Last month, Rangelands NRM hosted three field days with Agricultural Pioneer and author of the book “Back from the Brink” Peter Andrews in the Murchison, the Pilbara and the Kimberley. Peter presented his theories on sustainable agricultural systems to interested landholders and nearly 80 participants attended.
Peter is acknowledged as having converted his degraded high-salinity land at Tarwyn Park in NSW into a fertile, drought-resistant estate, using his process known as ‘Natural Sequence Farming’.
Tim Wiley, Pilbara Coordinator for Rangelands NRM who organised the workshops said there was a great deal of positive feedback from the pastoralists. The landholders could see why problems had developed on their properties and what to do to stimulate rehabilitation.
Peter was able to simply demonstrate how water can be held, diverted and distributed across the landscape using small scale interventions of contours and ridges and ripping on flat land. The water runoff is slowed down, reducing erosion and enabling greater infiltration of water into the soil surface. Plants are encouraged to grow on the rip lines and contours either by planting seed and seedlings, or from regeneration of existing seed in the soil.
During the demonstrations, Peter was keen to emphasise the difference between small contours which spread water out across the landscape versus dams designed to block natural water flow and drains designed to move water rapidly out of the landscape. Erosion gullies also work to drain water from the landscape. Contours that spread water results in more of the land being wet after rains and results in less run off. In turn, better plant growth and more plant cover leads to less run off.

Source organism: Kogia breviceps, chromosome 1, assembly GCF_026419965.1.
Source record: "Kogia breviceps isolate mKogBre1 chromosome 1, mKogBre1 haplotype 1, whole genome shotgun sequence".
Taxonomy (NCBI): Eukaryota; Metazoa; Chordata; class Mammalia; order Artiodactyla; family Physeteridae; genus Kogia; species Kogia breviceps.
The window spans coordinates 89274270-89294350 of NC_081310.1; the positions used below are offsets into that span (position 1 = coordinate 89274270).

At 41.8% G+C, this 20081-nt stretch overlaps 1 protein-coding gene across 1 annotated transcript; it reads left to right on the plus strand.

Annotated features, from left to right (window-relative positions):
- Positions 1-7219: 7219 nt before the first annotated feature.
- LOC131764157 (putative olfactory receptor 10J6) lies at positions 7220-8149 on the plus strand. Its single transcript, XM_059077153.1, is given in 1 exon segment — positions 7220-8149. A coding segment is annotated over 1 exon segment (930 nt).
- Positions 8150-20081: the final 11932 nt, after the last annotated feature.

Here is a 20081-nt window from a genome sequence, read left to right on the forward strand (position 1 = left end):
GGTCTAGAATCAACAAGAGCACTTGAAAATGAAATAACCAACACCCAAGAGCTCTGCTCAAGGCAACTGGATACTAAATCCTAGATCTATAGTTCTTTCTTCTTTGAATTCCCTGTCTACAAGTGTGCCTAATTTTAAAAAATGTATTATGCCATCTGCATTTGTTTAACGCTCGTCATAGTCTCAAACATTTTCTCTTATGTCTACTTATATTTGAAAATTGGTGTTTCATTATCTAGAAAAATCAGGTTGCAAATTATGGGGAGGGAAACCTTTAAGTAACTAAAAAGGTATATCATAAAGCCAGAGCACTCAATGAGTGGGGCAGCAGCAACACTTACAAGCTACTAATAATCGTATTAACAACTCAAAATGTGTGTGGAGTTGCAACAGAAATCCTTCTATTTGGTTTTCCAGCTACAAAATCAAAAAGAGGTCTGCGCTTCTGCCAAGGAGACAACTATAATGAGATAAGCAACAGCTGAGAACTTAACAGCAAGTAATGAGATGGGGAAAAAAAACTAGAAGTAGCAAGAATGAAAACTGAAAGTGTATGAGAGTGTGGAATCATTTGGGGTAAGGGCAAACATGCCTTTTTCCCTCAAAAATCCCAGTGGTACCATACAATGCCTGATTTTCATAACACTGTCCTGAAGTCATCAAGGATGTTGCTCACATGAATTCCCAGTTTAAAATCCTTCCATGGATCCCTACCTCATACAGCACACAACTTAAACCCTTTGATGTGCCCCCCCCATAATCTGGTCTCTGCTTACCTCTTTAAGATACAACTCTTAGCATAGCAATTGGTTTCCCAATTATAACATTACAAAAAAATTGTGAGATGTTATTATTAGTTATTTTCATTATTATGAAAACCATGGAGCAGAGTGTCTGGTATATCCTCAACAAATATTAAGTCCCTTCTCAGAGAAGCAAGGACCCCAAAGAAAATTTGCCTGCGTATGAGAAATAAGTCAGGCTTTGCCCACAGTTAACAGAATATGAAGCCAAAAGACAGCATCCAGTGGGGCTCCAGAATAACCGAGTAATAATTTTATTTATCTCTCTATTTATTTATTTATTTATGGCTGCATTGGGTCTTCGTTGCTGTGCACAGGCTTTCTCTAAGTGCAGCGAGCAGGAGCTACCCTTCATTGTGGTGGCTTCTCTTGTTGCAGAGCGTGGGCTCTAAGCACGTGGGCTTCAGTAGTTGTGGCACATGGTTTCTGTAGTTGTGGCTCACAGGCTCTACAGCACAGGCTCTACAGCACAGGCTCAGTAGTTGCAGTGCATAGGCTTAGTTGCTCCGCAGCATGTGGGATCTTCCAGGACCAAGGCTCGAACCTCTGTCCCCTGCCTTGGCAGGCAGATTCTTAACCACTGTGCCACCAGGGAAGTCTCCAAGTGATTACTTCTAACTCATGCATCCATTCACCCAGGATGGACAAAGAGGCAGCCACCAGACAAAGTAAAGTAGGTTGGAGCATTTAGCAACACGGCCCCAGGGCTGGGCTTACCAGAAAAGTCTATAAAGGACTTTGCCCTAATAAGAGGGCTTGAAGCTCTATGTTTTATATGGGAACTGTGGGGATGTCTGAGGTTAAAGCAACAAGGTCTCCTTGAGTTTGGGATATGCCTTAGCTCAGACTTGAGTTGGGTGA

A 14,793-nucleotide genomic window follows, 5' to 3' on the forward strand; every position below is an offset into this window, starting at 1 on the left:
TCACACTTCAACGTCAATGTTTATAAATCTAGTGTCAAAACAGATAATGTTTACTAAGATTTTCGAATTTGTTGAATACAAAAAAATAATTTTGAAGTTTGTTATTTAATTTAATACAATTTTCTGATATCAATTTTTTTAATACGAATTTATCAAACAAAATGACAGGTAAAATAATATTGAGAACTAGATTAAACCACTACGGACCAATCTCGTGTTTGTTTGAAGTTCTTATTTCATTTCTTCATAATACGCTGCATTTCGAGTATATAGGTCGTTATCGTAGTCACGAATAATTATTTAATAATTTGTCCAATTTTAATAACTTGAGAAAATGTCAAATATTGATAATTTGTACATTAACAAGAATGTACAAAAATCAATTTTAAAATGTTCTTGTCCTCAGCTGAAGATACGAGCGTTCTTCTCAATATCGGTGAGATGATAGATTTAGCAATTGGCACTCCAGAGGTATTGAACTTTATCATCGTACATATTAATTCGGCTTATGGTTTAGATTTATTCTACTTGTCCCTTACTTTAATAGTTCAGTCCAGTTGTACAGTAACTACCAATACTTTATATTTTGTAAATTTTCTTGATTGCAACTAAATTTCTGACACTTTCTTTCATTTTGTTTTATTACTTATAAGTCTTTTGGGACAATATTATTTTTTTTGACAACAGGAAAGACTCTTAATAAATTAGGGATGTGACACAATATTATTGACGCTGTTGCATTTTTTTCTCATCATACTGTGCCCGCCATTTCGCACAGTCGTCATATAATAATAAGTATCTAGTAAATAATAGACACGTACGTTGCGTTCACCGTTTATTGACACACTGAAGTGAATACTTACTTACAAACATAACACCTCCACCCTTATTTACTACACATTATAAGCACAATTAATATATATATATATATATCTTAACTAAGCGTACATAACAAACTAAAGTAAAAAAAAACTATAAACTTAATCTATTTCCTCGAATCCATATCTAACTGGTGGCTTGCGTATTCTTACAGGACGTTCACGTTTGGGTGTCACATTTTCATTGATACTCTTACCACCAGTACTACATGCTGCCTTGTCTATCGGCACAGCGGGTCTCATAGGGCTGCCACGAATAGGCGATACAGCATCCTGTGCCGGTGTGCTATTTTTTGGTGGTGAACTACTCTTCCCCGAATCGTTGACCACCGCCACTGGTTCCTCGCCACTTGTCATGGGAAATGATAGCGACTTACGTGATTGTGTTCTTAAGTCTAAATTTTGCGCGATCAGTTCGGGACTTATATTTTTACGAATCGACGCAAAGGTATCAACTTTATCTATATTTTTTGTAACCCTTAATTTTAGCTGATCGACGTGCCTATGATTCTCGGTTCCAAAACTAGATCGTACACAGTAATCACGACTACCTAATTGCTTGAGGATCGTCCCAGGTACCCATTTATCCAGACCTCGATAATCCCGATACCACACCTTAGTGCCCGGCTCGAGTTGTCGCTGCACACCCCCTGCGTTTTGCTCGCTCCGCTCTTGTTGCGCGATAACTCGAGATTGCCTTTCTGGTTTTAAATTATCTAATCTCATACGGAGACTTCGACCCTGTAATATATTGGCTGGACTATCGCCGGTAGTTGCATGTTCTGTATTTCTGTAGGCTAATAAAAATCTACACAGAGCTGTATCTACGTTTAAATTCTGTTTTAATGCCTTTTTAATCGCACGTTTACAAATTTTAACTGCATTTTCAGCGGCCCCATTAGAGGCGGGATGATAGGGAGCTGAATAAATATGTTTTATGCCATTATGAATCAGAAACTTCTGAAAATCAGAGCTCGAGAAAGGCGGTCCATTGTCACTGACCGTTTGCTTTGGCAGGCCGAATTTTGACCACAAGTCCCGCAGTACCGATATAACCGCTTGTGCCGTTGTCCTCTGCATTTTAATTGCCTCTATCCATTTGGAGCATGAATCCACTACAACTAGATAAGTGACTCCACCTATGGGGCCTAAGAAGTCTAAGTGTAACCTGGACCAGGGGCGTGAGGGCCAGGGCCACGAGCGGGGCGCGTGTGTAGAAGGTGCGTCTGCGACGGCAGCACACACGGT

The benefits of incorporating mulch and humus into the soil as a way of restoring the nutrient balance and return minerals that are accessible to plants back into the ecosystem was also discussed. Plants also have the ability rejuvenate soils through building up soil carbon, improving soil structure and increasing water infiltration. These natural processes work best when there is a wide variety of plant types and having mixtures of both edible and none edible plants enhances the biodiversity benefits.
The pastoralists in the DeGrey Land Conservation District Committee are keen to develop a catchment plan and prioritise where to start working on the ground. The Mt Magnet group are about to go out and seed some natives perennials and Peter’s talk has given them some good ideas on where to sow these perennials to get the best effect in terms of managing the hydrology / runoff from their demos. In the Kimberley, the day at Liveringa resulted in some interesting discussions about the use of fire and how alternative fire management strategies might work.
Rangelands NRM is working with the landholders to follow up on these projects.
For more information, contact Tim Wiley.